Comparative Literature Luncheon on intertextuality and cultural memory in China

March 16, 2017

UNIVERSITY PARK, Pa. — Wendy Swartz, associate professor of Chinese literature at Rutgers University, will present ”Intertextuality and Cultural Memory in Early Medieval China: What We Can Learn from Imitations of Lost and Nearly Lost Writers,” at 12:15 p.m. on March 20 in 102 Kern Building.

Swartz has also taught at Columbia University and the University of California, Santa Barbara. Her research is primarily on early medieval Chinese poetry, poetics, and comparative literary theory and criticism. She is the author of "Reading Tao Yuanming: Shifting Paradigms of Historical Reception (427-1900)" (Harvard University Asia Center, 2008; translated into Chinese as《閱讀陶淵明》(Taipei: Linking Press, 2014; Beijing: Zhonghua shuju, forthcoming); "Reading Philosophy, Writing Poetry: Intertextual Modes of Making Meaning in Early Medieval China" (Cambridge, MA: Harvard University Press, Harvard University Asia Center, forthcoming); and "The Poetry of Xi Kang (ca. 223-ca. 262)," in "The Poetry of Ruan Ji and Xi Kang," translated by Stephen Owen and Wendy Swartz (Boston/Berlin: Walter de Gruyter, forthcoming). She is the principal editor of "Early Medieval China: A Sourcebook" (Columbia University Press, 2014; named as one of Library Journal’s Best Reference 2014), and has published numerous articles on early medieval literature. In 2014-2015, she was in residence at the Institute for Advanced Study (Princeton) working on a book manuscript that explores intertextuality as a mode of reading and condition of writing in early medieval China.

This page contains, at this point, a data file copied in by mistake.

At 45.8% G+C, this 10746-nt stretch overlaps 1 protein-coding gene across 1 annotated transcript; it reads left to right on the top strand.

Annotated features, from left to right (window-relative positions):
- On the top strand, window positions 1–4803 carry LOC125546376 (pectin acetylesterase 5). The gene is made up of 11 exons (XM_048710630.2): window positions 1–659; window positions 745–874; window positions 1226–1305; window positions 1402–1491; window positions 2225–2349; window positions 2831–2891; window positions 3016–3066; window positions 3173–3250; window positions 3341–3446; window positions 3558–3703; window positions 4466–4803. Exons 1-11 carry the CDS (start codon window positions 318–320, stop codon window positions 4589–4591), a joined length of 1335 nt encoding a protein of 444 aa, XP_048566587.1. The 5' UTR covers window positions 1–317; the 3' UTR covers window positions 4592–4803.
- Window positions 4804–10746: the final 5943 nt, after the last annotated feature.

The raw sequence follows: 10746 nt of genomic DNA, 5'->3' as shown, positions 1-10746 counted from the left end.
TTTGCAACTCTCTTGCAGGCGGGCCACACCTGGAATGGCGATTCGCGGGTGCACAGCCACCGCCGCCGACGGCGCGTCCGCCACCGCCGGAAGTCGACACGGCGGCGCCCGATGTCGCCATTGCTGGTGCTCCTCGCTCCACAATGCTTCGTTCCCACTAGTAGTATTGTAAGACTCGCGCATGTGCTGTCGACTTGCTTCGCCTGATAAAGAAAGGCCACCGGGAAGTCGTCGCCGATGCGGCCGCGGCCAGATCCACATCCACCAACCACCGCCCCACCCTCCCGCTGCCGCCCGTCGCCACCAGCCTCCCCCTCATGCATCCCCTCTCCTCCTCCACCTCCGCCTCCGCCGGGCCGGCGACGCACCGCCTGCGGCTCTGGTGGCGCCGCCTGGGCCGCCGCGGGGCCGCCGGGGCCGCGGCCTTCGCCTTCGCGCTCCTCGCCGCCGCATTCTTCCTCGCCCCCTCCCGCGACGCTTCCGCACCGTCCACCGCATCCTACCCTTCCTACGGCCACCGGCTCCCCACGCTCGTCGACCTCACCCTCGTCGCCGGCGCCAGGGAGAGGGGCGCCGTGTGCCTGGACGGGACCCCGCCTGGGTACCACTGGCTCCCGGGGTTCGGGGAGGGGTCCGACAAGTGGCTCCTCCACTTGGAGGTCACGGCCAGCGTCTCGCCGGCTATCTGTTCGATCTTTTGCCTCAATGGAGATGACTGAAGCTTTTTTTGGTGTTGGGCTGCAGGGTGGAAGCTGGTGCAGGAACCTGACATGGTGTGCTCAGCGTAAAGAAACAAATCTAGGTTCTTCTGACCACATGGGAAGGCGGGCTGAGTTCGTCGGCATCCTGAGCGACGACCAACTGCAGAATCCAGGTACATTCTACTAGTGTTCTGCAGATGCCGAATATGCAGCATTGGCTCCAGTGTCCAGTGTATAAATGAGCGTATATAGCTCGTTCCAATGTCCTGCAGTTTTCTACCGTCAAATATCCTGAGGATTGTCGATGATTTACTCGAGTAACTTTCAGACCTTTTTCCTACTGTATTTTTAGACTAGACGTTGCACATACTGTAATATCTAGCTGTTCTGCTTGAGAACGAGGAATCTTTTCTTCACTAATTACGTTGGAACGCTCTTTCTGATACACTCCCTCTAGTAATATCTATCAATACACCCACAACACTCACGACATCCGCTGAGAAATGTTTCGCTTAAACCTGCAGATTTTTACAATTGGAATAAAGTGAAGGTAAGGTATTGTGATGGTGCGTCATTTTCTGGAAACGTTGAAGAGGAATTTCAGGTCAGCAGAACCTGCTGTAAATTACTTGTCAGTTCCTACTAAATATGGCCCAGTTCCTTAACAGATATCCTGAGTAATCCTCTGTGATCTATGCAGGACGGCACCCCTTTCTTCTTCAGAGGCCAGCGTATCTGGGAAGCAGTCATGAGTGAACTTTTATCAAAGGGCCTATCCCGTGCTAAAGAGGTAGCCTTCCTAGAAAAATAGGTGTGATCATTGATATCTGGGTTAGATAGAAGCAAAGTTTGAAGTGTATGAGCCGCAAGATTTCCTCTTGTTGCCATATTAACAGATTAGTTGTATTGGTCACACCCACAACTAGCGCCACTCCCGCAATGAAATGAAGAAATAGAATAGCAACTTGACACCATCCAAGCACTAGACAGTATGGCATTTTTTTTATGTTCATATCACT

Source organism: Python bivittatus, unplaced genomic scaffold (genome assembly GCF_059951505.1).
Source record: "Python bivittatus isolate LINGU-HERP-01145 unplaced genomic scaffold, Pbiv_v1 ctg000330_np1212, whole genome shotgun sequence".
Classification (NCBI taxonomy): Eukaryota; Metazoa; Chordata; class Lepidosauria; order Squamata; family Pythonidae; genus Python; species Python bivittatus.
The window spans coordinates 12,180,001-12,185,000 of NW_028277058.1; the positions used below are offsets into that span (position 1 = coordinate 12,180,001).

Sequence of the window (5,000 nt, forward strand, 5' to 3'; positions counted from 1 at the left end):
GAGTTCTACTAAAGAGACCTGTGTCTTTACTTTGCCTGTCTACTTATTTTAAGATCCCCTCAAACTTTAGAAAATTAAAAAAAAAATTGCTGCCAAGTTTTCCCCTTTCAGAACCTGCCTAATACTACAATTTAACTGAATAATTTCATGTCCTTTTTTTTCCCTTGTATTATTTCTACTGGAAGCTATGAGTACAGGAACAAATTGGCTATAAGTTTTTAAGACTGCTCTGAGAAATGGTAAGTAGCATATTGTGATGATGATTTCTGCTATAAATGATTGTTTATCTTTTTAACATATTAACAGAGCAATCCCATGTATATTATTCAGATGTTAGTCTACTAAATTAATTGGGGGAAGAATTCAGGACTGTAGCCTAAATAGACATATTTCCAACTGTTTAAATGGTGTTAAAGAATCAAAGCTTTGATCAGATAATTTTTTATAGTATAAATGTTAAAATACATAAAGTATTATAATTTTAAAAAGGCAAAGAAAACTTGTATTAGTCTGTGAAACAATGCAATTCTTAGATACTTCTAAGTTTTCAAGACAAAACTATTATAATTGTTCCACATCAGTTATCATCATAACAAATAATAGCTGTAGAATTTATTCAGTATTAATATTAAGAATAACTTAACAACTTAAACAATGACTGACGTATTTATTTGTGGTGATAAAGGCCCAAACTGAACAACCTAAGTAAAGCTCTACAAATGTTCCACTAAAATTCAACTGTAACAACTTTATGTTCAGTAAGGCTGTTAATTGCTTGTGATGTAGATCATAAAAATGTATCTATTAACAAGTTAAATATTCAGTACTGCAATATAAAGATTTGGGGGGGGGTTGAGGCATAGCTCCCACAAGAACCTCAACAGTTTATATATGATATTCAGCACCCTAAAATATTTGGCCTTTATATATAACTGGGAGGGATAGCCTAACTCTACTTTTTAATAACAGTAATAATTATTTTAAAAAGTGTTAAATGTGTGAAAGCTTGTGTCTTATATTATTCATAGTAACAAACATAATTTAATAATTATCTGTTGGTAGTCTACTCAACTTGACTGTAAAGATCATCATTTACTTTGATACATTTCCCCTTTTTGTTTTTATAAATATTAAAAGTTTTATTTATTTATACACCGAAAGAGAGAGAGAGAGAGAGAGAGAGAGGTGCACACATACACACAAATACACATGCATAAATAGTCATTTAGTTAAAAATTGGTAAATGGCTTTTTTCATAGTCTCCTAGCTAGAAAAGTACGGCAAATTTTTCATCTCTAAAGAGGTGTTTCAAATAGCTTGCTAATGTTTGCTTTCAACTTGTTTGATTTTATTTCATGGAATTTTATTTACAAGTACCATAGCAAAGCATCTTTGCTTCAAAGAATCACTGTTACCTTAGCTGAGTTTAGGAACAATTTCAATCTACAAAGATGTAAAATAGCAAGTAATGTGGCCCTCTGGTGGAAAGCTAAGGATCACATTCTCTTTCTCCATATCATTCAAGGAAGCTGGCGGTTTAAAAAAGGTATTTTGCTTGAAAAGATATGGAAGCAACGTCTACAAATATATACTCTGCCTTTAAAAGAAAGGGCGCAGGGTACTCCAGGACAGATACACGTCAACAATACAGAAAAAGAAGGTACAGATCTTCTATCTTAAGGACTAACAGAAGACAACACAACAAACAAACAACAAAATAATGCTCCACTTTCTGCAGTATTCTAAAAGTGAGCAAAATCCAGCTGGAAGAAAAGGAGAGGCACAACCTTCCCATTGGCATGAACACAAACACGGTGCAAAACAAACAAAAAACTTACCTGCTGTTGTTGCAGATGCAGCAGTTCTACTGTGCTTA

This event is a part of the Comparative Literature Luncheon lecture series, a weekly, informal lunchtime gathering of students, faculty and other members of the University community. Each week the event begins at 12:15 p.m. – coffee, tea and light lunch fare are provided. At 12:30 p.m. there will be a presentation, by a visitor or a local speaker, on a topic related to any humanities discipline. All students, faculty, colleagues and friends are welcome. For a full list of Comparative Literature lunches, visit This event is sponsored by the Department of Comparative Literature and the Center for Global Studies.      

Last Updated March 23, 2017